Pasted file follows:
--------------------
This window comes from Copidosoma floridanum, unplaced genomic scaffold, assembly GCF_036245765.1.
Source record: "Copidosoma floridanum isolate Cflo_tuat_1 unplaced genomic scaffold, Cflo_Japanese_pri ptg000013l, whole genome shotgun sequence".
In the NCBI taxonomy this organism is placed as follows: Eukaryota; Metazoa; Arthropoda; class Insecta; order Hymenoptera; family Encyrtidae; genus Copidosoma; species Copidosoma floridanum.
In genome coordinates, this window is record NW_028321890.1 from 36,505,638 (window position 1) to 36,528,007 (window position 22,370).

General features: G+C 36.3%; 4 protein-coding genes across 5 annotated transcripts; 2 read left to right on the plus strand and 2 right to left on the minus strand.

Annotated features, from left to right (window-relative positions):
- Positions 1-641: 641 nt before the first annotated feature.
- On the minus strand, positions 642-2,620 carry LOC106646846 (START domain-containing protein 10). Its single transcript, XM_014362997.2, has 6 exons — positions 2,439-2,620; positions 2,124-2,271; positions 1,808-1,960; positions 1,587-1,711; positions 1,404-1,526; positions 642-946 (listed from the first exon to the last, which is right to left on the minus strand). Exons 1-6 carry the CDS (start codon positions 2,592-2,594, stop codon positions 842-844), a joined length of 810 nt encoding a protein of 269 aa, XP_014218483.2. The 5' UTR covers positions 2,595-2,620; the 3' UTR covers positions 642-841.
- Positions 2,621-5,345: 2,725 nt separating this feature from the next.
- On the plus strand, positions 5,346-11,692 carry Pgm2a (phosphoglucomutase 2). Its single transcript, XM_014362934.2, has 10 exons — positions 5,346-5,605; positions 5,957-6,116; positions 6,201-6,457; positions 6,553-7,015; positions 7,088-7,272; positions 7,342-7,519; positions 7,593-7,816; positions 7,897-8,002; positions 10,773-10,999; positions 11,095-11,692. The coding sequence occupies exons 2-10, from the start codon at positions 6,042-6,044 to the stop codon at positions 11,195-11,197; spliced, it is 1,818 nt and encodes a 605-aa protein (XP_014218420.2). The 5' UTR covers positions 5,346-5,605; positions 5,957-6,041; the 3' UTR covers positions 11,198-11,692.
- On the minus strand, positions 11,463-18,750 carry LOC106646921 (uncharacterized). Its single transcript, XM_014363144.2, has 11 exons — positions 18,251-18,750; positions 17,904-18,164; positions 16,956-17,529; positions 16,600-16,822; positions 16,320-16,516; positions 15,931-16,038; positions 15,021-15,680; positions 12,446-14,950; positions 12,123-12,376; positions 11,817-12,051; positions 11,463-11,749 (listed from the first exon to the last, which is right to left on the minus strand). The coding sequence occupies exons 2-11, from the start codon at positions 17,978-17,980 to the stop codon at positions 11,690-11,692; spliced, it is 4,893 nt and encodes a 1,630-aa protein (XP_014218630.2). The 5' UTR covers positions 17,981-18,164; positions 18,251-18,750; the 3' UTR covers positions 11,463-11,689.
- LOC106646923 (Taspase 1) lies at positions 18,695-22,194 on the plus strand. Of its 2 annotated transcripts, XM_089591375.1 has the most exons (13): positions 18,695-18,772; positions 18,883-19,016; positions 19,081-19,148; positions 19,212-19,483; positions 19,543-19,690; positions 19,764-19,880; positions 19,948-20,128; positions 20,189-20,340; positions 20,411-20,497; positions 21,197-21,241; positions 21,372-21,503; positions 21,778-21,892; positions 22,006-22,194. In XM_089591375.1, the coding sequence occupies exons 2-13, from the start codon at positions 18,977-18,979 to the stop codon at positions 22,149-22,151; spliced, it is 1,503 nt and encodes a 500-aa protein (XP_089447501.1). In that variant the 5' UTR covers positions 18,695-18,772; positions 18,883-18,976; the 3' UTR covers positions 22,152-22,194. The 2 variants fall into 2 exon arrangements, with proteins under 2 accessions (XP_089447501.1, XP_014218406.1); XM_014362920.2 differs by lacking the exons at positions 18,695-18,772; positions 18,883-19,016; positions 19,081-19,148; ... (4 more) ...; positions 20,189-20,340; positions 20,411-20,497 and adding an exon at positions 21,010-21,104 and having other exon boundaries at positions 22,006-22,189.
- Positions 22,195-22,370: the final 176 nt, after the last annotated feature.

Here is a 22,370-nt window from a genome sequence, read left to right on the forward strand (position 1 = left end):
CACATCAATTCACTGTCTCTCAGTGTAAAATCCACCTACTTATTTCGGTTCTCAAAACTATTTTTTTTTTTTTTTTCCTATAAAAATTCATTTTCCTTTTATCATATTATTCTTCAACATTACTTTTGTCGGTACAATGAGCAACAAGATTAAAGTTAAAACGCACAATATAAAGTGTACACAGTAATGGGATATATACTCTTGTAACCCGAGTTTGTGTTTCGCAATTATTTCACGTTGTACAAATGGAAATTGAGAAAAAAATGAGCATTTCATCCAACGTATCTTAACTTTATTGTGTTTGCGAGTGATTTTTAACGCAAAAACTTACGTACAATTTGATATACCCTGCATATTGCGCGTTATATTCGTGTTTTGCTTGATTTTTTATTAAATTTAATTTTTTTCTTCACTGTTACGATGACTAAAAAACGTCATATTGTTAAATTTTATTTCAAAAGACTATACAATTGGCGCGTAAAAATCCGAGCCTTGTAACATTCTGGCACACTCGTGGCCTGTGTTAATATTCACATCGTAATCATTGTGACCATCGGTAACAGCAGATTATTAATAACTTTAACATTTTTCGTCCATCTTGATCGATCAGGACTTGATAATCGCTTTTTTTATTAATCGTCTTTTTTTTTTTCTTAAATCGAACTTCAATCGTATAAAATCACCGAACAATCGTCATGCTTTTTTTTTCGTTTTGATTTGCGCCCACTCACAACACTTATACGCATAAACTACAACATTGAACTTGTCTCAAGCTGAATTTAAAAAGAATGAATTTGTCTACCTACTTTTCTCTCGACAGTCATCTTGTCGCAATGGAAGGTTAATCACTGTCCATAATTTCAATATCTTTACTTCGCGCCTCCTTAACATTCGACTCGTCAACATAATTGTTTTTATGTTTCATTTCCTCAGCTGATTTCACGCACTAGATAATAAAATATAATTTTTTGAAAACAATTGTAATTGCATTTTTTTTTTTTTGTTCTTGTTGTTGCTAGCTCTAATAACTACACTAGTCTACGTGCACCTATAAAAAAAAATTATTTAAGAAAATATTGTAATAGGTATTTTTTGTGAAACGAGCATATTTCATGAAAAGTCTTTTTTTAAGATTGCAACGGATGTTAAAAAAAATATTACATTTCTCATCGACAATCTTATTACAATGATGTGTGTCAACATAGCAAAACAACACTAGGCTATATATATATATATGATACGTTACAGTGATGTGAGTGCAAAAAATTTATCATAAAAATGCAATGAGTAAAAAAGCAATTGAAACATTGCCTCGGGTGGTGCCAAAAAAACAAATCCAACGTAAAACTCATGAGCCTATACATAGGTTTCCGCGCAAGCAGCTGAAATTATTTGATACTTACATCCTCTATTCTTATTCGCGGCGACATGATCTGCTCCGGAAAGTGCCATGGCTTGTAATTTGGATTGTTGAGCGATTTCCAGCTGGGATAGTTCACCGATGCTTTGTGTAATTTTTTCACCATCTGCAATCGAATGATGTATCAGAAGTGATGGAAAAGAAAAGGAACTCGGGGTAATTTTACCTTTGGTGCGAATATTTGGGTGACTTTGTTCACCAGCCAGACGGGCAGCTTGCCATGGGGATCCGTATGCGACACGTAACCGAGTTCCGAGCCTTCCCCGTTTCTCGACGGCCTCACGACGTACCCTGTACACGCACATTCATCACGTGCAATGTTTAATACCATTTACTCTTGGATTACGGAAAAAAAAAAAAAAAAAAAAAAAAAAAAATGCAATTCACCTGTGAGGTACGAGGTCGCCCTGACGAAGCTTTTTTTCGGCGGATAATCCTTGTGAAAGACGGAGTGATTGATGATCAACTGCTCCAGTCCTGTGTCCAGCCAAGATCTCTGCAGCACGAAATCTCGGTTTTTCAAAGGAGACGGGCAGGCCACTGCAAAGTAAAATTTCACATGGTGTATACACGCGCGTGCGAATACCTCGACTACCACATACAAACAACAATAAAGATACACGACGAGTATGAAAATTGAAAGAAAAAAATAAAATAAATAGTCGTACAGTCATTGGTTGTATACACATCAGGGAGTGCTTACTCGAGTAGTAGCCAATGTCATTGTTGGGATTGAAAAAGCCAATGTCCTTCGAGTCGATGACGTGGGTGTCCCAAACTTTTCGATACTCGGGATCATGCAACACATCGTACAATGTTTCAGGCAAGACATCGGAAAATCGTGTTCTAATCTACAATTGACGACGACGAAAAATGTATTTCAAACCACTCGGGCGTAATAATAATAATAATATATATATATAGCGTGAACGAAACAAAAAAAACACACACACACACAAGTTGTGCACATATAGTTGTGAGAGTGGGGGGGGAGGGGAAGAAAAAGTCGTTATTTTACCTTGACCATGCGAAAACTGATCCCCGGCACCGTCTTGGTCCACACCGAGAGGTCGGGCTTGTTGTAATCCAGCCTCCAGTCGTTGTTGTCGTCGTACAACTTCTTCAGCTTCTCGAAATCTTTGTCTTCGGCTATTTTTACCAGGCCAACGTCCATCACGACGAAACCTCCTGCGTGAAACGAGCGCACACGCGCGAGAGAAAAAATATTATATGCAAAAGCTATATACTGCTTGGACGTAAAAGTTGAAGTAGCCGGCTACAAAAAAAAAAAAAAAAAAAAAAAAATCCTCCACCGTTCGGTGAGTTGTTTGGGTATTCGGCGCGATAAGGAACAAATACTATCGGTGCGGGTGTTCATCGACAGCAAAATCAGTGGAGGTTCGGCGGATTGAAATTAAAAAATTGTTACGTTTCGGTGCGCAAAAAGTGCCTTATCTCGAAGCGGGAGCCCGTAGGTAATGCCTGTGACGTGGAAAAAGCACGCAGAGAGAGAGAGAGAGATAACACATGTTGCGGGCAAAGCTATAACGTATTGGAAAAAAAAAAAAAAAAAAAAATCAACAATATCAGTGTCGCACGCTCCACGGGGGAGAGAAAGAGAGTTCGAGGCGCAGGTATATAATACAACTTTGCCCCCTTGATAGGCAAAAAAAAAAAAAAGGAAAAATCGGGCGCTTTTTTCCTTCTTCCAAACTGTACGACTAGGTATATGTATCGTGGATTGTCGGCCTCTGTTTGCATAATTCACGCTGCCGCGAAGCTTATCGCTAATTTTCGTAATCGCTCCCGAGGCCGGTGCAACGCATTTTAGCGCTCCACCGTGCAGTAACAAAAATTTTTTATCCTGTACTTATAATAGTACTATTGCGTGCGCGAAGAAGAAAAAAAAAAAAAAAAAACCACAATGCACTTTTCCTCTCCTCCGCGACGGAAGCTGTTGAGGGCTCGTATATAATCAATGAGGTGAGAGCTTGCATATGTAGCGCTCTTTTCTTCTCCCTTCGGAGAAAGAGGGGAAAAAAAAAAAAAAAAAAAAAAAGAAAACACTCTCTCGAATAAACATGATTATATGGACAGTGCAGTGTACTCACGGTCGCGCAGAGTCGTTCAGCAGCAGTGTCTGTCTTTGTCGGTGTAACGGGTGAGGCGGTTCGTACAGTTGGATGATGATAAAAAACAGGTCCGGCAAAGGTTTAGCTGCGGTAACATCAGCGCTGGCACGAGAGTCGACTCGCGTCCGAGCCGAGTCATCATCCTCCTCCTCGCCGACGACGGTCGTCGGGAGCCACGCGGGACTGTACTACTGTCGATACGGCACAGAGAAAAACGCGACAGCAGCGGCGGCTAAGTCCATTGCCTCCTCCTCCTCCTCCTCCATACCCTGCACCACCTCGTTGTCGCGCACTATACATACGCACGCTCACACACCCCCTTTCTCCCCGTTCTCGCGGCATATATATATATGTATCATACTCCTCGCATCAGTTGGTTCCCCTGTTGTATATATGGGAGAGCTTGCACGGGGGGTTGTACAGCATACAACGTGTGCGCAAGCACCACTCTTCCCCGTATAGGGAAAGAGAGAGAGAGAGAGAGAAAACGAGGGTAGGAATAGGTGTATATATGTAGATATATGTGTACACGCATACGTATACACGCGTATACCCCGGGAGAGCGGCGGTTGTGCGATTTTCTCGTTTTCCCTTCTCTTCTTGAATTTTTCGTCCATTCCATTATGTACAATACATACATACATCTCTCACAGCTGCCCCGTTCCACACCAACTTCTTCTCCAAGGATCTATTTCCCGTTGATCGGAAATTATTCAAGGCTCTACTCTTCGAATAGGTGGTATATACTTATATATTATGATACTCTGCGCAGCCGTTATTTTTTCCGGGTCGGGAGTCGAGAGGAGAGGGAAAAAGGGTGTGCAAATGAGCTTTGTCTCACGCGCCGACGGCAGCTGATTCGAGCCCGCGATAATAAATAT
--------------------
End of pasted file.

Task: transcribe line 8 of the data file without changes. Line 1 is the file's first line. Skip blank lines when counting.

- On the minus strand, positions 642-2,620 carry LOC106646846 (START domain-containing protein 10). Its single transcript, XM_014362997.2, has 6 exons — positions 2,439-2,620; positions 2,124-2,271; positions 1,808-1,960; positions 1,587-1,711; positions 1,404-1,526; positions 642-946 (listed from the first exon to the last, which is right to left on the minus strand). Exons 1-6 carry the CDS (start codon positions 2,592-2,594, stop codon positions 842-844), a joined length of 810 nt encoding a protein of 269 aa, XP_014218483.2. The 5' UTR covers positions 2,595-2,620; the 3' UTR covers positions 642-841.